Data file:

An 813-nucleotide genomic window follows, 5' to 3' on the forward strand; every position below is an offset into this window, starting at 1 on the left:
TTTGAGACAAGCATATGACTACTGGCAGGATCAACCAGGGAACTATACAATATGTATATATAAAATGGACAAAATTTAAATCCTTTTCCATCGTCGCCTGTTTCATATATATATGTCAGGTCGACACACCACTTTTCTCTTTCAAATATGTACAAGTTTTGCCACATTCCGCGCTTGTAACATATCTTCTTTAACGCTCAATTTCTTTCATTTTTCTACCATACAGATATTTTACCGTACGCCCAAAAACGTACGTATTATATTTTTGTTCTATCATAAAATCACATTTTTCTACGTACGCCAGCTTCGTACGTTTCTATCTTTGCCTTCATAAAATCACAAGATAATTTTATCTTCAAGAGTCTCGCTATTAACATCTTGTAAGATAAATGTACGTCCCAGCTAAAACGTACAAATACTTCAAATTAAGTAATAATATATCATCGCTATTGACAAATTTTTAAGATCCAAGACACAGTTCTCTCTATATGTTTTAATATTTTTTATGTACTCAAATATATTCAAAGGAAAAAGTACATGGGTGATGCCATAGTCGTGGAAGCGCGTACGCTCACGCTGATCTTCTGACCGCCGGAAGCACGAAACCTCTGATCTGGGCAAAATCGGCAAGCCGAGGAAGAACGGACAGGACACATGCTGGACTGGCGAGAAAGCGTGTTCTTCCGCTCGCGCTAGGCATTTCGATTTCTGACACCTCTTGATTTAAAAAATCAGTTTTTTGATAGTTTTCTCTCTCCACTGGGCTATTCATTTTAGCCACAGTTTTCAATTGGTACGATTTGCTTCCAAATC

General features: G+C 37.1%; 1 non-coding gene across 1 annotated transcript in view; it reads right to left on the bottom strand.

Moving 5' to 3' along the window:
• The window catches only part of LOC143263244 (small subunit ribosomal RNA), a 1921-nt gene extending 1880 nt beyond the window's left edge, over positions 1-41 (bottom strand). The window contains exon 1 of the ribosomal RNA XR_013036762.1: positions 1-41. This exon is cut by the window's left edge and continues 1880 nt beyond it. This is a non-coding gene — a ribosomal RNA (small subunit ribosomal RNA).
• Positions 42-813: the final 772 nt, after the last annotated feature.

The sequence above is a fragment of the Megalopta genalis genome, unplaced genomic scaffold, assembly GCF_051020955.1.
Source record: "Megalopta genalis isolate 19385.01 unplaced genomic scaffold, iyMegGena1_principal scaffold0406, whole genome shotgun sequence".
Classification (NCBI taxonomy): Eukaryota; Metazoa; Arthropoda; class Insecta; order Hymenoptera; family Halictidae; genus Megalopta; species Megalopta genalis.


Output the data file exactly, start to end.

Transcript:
An 813-nucleotide genomic window follows, 5' to 3' on the forward strand; every position below is an offset into this window, starting at 1 on the left:
TTTGAGACAAGCATATGACTACTGGCAGGATCAACCAGGGAACTATACAATATGTATATATAAAATGGACAAAATTTAAATCCTTTTCCATCGTCGCCTGTTTCATATATATATGTCAGGTCGACACACCACTTTTCTCTTTCAAATATGTACAAGTTTTGCCACATTCCGCGCTTGTAACATATCTTCTTTAACGCTCAATTTCTTTCATTTTTCTACCATACAGATATTTTACCGTACGCCCAAAAACGTACGTATTATATTTTTGTTCTATCATAAAATCACATTTTTCTACGTACGCCAGCTTCGTACGTTTCTATCTTTGCCTTCATAAAATCACAAGATAATTTTATCTTCAAGAGTCTCGCTATTAACATCTTGTAAGATAAATGTACGTCCCAGCTAAAACGTACAAATACTTCAAATTAAGTAATAATATATCATCGCTATTGACAAATTTTTAAGATCCAAGACACAGTTCTCTCTATATGTTTTAATATTTTTTATGTACTCAAATATATTCAAAGGAAAAAGTACATGGGTGATGCCATAGTCGTGGAAGCGCGTACGCTCACGCTGATCTTCTGACCGCCGGAAGCACGAAACCTCTGATCTGGGCAAAATCGGCAAGCCGAGGAAGAACGGACAGGACACATGCTGGACTGGCGAGAAAGCGTGTTCTTCCGCTCGCGCTAGGCATTTCGATTTCTGACACCTCTTGATTTAAAAAATCAGTTTTTTGATAGTTTTCTCTCTCCACTGGGCTATTCATTTTAGCCACAGTTTTCAATTGGTACGATTTGCTTCCAAATC

General features: G+C 37.1%; 1 non-coding gene across 1 annotated transcript in view; it reads right to left on the bottom strand.

Moving 5' to 3' along the window:
• The window catches only part of LOC143263244 (small subunit ribosomal RNA), a 1921-nt gene extending 1880 nt beyond the window's left edge, over positions 1-41 (bottom strand). The window contains exon 1 of the ribosomal RNA XR_013036762.1: positions 1-41. This exon is cut by the window's left edge and continues 1880 nt beyond it. This is a non-coding gene — a ribosomal RNA (small subunit ribosomal RNA).
• Positions 42-813: the final 772 nt, after the last annotated feature.

The sequence above is a fragment of the Megalopta genalis genome, unplaced genomic scaffold, assembly GCF_051020955.1.
Source record: "Megalopta genalis isolate 19385.01 unplaced genomic scaffold, iyMegGena1_principal scaffold0406, whole genome shotgun sequence".
Classification (NCBI taxonomy): Eukaryota; Metazoa; Arthropoda; class Insecta; order Hymenoptera; family Halictidae; genus Megalopta; species Megalopta genalis.